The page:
I don't have that amount of patience, but the weather forecast for the next 10 days shows nothing below 8C, so I'm taking a chance on it. In an emergency, I could always drape them in fleece...
|The 2 with short green-topped canes are Bush varieties "Grushkova" and "Losetto"|
I have potted-up 12 plants of 11 different varieties, in my big Stewart self-watering pots (officially called "balconnieres"). The variety of which I have 2 is "Ferline", one of my favourites, a reliable cropper with an above-average blight resistance.
This year I am using (with some trepidation, given my experiences with contaminated compost in the past) Levington's Original Multi-Purpose compost, with some added Growmore and pelleted chicken manure. My reasoning is that it is probably as good as any - it's really a matter of luck. Even the well-known brands are not immune from weedkiller contamination, although they are most reluctant to admit it. The texture of the Levington's stuff seems pretty good, and it doesn't have any big lumps of wood, plastic or whatever in it.
One of my plants is a lot smaller than the others. This is "Vintage Wine", a potato-leaved variety. It has big pink fruits with golden-yellow stripes. I imagine it to be rather like a bigger version of the well-known "Tigerella". I'm hoping that nothing is amiss, and that it will eventually catch up with the others.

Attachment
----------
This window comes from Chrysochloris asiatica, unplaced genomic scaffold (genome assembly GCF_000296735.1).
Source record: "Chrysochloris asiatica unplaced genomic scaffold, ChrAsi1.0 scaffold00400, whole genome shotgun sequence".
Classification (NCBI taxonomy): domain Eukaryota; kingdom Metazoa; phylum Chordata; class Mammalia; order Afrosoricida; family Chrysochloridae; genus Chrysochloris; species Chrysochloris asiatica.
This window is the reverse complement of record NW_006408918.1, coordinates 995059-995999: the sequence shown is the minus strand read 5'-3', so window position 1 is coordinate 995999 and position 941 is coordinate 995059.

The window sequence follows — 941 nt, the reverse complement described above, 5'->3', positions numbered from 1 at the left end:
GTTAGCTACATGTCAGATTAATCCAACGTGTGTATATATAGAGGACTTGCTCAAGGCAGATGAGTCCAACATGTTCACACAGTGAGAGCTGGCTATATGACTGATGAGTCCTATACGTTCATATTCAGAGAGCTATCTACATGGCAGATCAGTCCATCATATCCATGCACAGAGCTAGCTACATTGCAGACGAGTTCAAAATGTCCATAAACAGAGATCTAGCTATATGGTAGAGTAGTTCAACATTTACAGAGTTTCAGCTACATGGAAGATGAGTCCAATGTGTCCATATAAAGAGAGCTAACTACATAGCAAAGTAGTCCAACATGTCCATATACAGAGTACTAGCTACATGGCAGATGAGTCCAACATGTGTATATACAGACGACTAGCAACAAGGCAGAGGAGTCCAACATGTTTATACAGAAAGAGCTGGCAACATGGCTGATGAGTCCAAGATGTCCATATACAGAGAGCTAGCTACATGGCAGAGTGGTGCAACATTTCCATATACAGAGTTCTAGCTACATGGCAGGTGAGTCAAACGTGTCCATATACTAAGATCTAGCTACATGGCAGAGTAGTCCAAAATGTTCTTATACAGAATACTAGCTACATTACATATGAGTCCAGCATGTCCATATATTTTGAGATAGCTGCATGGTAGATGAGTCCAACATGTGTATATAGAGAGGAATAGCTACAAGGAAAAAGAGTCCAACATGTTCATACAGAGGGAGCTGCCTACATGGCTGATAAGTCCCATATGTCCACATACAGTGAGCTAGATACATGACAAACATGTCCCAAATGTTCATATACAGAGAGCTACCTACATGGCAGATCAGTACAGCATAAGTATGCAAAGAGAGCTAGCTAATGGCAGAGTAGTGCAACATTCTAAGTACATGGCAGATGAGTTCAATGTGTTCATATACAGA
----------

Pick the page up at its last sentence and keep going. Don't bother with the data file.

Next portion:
As well as the plants in the big containers, which are mostly indeterminate (cordon -grown) ones, I have put four "Maskotka" plants into the tall wooden planter in which I normally grow baby carrots. This planter normally lives under the kitchen window, at the front of our house, but I have moved it onto the patio, round at the back.
The idea is that the plants will trail downwards, but still remain mostly off the ground so less easily accessed by slugs. "Maskotka" is one of my all-time favourite tomato varieties, which I grow every year. It produces masses of small red fruits, larger than the traditional cherry types, but smaller than the so-called Salad tomatoes. It's the one most favoured by our grandchildren too.
Following my usual practice, I have a complete set of spare plants, just in case of casualties or "frost-induced disasters".
I will keep these in their current 5-inch pots for another couple of weeks, and if I don't need them I will give them away. Kept in the small pots they will be easier to protect if necessary.